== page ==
Fri, Dec 20, 2002 - Page 2 News List

Draft religious law passes hurdle

LEGISLATIVE NOD A bill working its way through the legislature would update rules that have failed to keep pace with the growth in the number of religions in country


A bill aimed at acknowledging the wide range of religions now practiced in Taiwan, stamping out fraud by religious organizations and allowing religious schools to apply for official recognition of their qualifications passed its first reading in the legislature yesterday.

Religious organizations violating the law would be disbanded by the government, if the Legislative Yuan passes the draft.

"The bill will finally give us a legal basis to regulate religious organizations' operations in Tai-wan," said Lin Mei-chu (林美珠), director of the Ministry of the Interior's Civil Affairs Department.

The country has enforced a Management of Temples Law since 1929. The law specifically regulates Buddhism and Taoism but ignores other religions.

According to the Ministry of the Interior, 18 religions are now practiced in Taiwan.

"With numerous new religions and some religions' commercialization, we believe it's necessary to regulate religious organizations' operations by enacting this law," the Cabinet said of the draft.

The bill was introduced to the legislature's Home and Nations Committee on Wednesday.

If the bill is passed into law, all religious organizations in Taiwan would be required to register with local governments' civil affairs departments. With the registration, religious organizations would have to describe their activities and list their assets -- a requirement intended to prevent the fraudulent solicitation of funds.

Under the regulations, religious organizations would be allowed to found religious schools, which will be eligible for Ministry of Education accreditation if they meet ministry criteria.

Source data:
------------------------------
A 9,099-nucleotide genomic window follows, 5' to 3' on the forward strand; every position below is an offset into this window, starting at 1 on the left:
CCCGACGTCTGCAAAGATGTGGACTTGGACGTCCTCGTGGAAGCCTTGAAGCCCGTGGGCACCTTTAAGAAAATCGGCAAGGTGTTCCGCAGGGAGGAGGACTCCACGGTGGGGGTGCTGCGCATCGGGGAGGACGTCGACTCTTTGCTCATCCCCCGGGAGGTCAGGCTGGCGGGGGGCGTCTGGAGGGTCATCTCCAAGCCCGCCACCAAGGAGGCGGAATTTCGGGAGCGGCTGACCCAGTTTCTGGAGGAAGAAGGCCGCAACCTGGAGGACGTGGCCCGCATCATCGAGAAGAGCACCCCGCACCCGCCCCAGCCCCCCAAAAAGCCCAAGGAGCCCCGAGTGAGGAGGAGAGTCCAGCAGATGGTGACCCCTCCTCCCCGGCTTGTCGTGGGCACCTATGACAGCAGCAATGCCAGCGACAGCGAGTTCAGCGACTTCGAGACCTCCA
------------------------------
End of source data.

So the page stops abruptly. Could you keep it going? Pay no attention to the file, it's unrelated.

There are numerous religious schools in Taiwan, including Christian and Buddhist, but the number of such schools is unknown as the Ministry of Education does not recognize the schools' qualifications.

PFP Legislator Shen Chih-hwei (沈智慧), who has been pushing the bill's passage in the legislature, said many religious organizations had opposed the bill, arguing it would violate the freedom of religion.

"But this law is to legalize the status of religious organizations and we hope it will help end religious chaos," Shen said yesterday.

Taiwan has experienced a number of scandals in recent years involving religious organizations illegally soliciting donations.

Sung Chi-li (宋七力), a cult leader who claims to have supernatural powers, is alleged to have illegally solicited several million dollars in donations and was sued by some of his followers for fraud in 1997. The case is still before the courts.

Last year, some 1,800 former followers of Tai Ji Men Qigong Academy accused the head of the academy, Hong Shih-ho (洪石和), of taking money from them while they were studying with him.

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